- CEO Mark Miles toured the track yesterday
- Juncos Hollinger team owner Ricardo Juncos leading discussions between the two parties
- IndyCar chief of staff Mark Sibla says North America is the focus right now
IndyCar officials have toured the Autódromo Termas de Río Hondo in Argentina with a view to staging a race in the country in the future.
Chief executive Mark Miles travelled to the circuit with Michael Montri, vice president at Penske Entertainment, and owner of the Juncos Hollinger IndyCar team, Ricardo Juncos.
Also in attendance were renowned track designer Tony Cotman and Elías Arnett, along with the executive secretary of the Argentinian tourism board.
�� #INDYCAR | Autoridades del @IndyCar recorrieron el autódromo de #Termas, como parte de una visita para evaluar la posibilidad de traer a #SantiagodelEstero la categoría de monoplazas más importante de #EstadosUnidos ���� pic.twitter.com/QxM0LYCaJi— Gobierno de Santiago del Estero (@GobiernoSDE) March 21, 2023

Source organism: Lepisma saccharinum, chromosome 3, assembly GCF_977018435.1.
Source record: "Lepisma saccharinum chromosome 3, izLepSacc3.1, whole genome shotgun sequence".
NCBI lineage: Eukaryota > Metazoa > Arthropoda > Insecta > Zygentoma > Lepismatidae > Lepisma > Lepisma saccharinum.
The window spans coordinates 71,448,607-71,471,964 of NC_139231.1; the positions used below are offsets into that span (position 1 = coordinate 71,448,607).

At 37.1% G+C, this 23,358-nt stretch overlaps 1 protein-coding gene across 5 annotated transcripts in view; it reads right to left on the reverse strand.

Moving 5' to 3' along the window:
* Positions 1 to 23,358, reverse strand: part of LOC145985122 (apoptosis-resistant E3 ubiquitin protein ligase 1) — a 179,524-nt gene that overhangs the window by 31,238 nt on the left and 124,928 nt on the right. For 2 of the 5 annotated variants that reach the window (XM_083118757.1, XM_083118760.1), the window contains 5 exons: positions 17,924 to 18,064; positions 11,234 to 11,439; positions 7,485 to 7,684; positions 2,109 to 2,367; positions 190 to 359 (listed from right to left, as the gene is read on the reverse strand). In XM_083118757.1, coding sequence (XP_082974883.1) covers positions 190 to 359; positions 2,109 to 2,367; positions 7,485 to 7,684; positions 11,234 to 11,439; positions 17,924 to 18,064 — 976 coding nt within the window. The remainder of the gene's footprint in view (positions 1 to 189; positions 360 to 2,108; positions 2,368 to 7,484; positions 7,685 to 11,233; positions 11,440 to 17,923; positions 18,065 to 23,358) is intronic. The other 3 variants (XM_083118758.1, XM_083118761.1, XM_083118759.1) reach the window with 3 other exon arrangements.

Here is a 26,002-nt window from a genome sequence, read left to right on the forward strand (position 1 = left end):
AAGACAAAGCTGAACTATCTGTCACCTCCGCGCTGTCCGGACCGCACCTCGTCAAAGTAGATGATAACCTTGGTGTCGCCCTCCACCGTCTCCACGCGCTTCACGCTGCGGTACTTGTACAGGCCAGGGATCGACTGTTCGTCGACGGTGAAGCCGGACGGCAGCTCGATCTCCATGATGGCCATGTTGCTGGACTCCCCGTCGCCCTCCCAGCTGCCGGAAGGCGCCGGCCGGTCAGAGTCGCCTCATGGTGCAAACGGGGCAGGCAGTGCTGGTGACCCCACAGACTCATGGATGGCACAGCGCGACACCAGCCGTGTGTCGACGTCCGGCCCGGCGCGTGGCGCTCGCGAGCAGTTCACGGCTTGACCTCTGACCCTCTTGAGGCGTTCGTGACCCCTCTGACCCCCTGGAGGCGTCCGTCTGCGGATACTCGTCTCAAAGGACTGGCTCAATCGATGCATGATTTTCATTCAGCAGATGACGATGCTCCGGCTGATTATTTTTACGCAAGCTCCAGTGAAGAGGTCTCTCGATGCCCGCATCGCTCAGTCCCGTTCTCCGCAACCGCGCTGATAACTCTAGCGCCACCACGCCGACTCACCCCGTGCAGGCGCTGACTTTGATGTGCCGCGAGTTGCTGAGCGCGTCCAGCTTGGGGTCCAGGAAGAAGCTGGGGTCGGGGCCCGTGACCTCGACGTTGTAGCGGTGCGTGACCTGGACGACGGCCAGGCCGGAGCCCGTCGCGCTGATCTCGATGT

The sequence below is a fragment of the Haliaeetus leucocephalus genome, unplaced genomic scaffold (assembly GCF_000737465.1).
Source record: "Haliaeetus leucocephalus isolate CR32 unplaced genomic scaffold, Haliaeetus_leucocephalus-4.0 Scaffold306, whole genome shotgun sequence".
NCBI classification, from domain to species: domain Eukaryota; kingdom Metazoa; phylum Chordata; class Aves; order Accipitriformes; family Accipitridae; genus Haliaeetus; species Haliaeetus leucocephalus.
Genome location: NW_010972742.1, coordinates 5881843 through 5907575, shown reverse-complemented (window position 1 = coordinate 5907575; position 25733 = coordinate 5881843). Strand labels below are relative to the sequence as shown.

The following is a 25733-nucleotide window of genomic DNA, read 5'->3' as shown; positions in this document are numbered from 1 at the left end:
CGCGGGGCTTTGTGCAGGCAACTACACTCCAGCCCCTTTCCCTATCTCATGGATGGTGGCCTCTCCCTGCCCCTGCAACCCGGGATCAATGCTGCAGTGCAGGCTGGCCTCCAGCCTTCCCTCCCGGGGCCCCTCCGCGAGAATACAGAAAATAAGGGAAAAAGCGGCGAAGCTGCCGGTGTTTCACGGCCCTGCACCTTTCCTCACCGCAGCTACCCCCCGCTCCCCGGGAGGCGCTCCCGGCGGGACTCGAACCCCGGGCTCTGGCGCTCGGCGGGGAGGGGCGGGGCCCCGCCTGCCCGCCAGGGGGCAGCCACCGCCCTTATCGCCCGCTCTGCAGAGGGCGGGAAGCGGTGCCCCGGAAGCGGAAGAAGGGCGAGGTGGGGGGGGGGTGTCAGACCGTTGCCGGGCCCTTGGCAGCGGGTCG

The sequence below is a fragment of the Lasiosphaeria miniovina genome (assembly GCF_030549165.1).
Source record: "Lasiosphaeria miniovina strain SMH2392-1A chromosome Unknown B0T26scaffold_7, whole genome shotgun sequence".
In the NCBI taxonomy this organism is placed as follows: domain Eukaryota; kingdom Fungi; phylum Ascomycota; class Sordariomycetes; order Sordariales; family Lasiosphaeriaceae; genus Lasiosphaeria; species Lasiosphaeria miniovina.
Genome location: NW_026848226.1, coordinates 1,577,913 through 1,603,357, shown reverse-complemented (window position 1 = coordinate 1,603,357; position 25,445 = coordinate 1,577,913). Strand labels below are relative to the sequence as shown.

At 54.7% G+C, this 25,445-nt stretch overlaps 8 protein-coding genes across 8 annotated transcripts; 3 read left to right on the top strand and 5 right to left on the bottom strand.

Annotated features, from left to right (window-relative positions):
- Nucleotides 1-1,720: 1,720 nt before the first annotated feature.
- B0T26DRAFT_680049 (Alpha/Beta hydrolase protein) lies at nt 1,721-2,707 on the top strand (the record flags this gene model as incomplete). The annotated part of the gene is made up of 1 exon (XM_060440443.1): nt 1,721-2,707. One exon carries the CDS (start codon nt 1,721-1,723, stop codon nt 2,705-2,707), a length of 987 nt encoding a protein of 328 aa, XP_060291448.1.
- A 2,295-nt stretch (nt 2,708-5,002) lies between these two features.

Juncos, who is Argentinian, has been pushing hard for this opportunity, and his team has also taken on an Argentinian driver in Agustín Canapino for this season. This partnership also saw Visit Argentina begin a sponsorship deal with the team.
The circuit currently hosts a MotoGP race, this year set for 2nd April, so any discussions would have to take this into consideration. There is no news on when this race could make its debut or how its going to be financed.
IndyCar last raced in Argentina in 1971 at the Autódromo de Rafaela, back when it was known as the USAC Championship. It is now ten years since the last time IndyCar ventured outside North America, with a street race taking place in São Paulo in 2013.
Argentina is currenty experiencing a financial crisis, with Reuters reporting that 12-month inflation reached 102.5 per cent in February, the first time it has hit triple figures since 1991, so it is unclear how much this will effect plans for a race.
Speaking exclusively to BlackBook Motorsport, IndyCar's chief of staff Mark Sibla revealed that any developments may be a few years off coming to fruition, especially as expanding beyond North America would go against the series' current efforts in becoming more sustainable.
“We're very focused right now on North America, and creating great events in North America,” he said. “It would have to be a very unique opportunity, something that just really fit well and made a lot of sense. [In that sense, one question] would be how does it fit within our sustainability initiatives? How are we able to transfer and transport assets in a process that is as thoughtful in that area as possible?”